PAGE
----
Walmart Employee Urges Co-Workers to Walk Out Over Gun and Ammo Sales Policy

A Walmart employee in California has contacted thousands of the retail giant's workers, urging them to call in sick and sign a petition asking Walmart to stop selling guns and ammunition.

There were shootings in two Walmarts last weekend—one in Mississippi where two employees were killed on Tuesday, and the El Paso massacre on Saturday, in which 22 people were killed.

Thomas Marshall is a Walmart employee in the e-commerce division in San Bruno, California, who felt he had enough of his company selling guns and ammunition, especially after a week of bloodshed in its stores.

"Of all the gun tragedies, this hit the closest to home for a lot of us," Marshall said in this CNN report. "I felt like I had to do something or else I would really be complicit in a company that was continuing to sell firearms."

Marshall sent a mass email on Tuesday to thousands of employees, asking for them to call-in sick. He also reached out to more than 20,000 employees through an internal Slack channel with the same message, which is to show solidarity in a call for the company to stop the sales of guns and ammo.

"In light of recent events, and in response to Corporate's inaction, we are organizing a 'sick out' general strike to protest Walmart's profit from the sale of guns," Marshall's letter read.

Marshall said employees are calling for a walkout and moment of silence next Monday for the shooting victims.

"If I do wind up getting fired for this, that is a risk I am willing to take," Marshall told MSNBC.

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Despite two shootings in Walmart stores last week, a Walmart spokesman says there are "no immediate plans" to stop selling guns and ammunition. Joe Raedle/Getty

Walmart spokesperson Randy Hargrove said the company has no immediate plans to change its policies despite last week's shootings or a potential employee walkout.

"There's been no change to our policy regarding firearms," Hargrove said. "Our focus has been on our associates and the entire El Paso community."

Walmart, which sells guns in roughly half of its 4,700 stores, is one of the largest sellers of guns and ammunitions. Weapons and ammo purchased at Walmart have been involved in high-profile shootings, according to NBC News.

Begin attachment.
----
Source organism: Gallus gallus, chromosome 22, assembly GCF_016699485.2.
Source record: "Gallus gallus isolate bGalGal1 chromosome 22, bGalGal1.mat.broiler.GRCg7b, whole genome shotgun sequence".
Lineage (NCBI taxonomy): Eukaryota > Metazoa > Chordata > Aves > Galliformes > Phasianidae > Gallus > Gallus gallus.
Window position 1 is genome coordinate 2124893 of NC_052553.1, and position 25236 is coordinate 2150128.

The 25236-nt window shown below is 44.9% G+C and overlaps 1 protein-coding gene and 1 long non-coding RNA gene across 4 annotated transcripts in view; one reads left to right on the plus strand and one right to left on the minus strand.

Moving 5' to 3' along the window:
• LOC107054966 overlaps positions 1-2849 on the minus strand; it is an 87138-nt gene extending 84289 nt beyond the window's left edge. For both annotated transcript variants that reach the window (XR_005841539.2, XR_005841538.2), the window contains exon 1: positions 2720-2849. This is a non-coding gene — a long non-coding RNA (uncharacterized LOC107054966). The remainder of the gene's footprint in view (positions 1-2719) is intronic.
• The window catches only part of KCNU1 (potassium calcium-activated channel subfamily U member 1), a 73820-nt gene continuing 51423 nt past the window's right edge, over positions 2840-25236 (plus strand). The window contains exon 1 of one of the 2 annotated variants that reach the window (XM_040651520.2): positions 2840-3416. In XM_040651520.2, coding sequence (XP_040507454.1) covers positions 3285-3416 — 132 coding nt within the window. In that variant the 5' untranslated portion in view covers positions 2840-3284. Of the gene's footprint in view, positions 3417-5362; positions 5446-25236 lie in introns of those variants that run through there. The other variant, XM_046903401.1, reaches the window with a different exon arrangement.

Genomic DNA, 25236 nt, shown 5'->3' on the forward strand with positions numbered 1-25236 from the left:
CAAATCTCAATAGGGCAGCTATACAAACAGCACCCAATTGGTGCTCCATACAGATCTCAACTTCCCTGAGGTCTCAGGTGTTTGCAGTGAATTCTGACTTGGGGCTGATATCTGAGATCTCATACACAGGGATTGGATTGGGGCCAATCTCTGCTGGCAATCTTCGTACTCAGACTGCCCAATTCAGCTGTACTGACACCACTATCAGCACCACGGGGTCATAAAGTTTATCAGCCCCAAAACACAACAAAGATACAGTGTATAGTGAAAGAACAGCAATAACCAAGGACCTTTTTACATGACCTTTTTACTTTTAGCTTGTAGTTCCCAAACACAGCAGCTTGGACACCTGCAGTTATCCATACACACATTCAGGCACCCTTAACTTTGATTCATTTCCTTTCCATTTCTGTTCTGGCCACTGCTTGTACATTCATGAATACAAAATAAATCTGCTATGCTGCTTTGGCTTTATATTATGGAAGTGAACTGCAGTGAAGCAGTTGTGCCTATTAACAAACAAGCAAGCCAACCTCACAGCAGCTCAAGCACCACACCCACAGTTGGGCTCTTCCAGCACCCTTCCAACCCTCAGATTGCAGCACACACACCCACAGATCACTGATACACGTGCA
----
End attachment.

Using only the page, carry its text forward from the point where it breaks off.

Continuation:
Ammunition was purchased at Walmart for a 2011 Arizona shooting in which U.S. Rep. Gabby Giffords was among 18 people shot. Ammo was also purchased for the 2016 Pulse nightclub shooting in Orlando, in which 49 people were killed. And a gun bought at Walmart was used to kill three people in 2014 outside of Jewish facilities in Overland Park, Kansas.

Walmart has already scaled back its sales in recent years and made guns and ammunition tougher to purchase. The store raised the minimum age to 21 for those wanting to purchase guns or ammo. The store quit selling assault-style rifles online, and it also quit selling toys that looked like guns.

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El Paso residents protest against the visit of US President Donald Trump to the city after the Walmart shooting that left a total of 22 people dead, in El Paso, Texas, on August 7, 2019. Photo by MARK RALSTON/AFP/Getty Images

Walmart does not sell handguns in any state other than Alaska.

"We do certainly do things that go beyond federal law," Hargrove said. "One example of that is we require individuals to pass a background check before they purchase firearms."

Hargrove added that no employees reached out to the company to express their views before calling for a walk out.

Burt Flickinger III, the managing director of retail consultant Strategic Resources Group, told CNN that if Walmart quit selling guns and ammunition, it wouldn't hinder the store's bottom line, and it would make more room for children's toys.

"It's not a high-margin business," Flickinger said. "The number of people hunting and fishing has been declining significantly.

"Guns and ammo were important to Walmart in the 20th century, maybe the first decade of this one. But it's declining while other segments like toys and pets are growing. This is the biggest opportunity for the company in the last 25 years."